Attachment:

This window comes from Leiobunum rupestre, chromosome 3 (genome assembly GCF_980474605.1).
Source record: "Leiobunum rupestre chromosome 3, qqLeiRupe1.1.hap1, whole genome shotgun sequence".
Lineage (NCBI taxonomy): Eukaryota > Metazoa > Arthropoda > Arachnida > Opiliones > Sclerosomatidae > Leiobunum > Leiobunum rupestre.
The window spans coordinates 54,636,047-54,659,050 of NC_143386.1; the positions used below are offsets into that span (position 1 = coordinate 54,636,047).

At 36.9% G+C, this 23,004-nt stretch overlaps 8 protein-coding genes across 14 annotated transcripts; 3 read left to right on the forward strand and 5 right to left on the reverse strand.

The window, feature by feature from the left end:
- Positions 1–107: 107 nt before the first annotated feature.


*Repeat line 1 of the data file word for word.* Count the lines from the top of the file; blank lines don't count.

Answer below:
This window comes from Leiobunum rupestre, chromosome 3 (genome assembly GCF_980474605.1).